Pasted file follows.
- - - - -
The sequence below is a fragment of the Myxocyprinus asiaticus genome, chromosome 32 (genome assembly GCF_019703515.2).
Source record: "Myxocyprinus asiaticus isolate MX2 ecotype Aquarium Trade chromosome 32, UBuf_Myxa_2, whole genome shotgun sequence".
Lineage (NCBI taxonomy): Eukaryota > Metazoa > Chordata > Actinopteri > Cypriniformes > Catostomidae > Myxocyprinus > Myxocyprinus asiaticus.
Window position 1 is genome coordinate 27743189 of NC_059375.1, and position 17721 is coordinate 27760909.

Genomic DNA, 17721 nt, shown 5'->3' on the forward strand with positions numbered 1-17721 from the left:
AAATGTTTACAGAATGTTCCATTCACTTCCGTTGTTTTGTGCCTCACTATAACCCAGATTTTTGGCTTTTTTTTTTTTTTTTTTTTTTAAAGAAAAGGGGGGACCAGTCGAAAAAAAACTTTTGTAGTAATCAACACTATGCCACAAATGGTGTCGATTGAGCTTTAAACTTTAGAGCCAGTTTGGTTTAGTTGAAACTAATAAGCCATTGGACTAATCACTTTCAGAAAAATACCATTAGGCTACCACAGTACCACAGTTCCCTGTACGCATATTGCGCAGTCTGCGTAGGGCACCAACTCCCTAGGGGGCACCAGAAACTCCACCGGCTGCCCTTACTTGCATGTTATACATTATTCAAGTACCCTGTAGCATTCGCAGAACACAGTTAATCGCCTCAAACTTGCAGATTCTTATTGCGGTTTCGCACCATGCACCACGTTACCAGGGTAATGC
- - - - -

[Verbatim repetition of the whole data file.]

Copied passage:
The sequence below is a fragment of the Myxocyprinus asiaticus genome, chromosome 32 (genome assembly GCF_019703515.2).
Source record: "Myxocyprinus asiaticus isolate MX2 ecotype Aquarium Trade chromosome 32, UBuf_Myxa_2, whole genome shotgun sequence".
Lineage (NCBI taxonomy): Eukaryota > Metazoa > Chordata > Actinopteri > Cypriniformes > Catostomidae > Myxocyprinus > Myxocyprinus asiaticus.
Window position 1 is genome coordinate 27743189 of NC_059375.1, and position 17721 is coordinate 27760909.

Genomic DNA, 17721 nt, shown 5'->3' on the forward strand with positions numbered 1-17721 from the left:
AAATGTTTACAGAATGTTCCATTCACTTCCGTTGTTTTGTGCCTCACTATAACCCAGATTTTTGGCTTTTTTTTTTTTTTTTTTTTTTAAAGAAAAGGGGGGACCAGTCGAAAAAAAACTTTTGTAGTAATCAACACTATGCCACAAATGGTGTCGATTGAGCTTTAAACTTTAGAGCCAGTTTGGTTTAGTTGAAACTAATAAGCCATTGGACTAATCACTTTCAGAAAAATACCATTAGGCTACCACAGTACCACAGTTCCCTGTACGCATATTGCGCAGTCTGCGTAGGGCACCAACTCCCTAGGGGGCACCAGAAACTCCACCGGCTGCCCTTACTTGCATGTTATACATTATTCAAGTACCCTGTAGCATTCGCAGAACACAGTTAATCGCCTCAAACTTGCAGATTCTTATTGCGGTTTCGCACCATGCACCACGTTACCAGGGTAATGC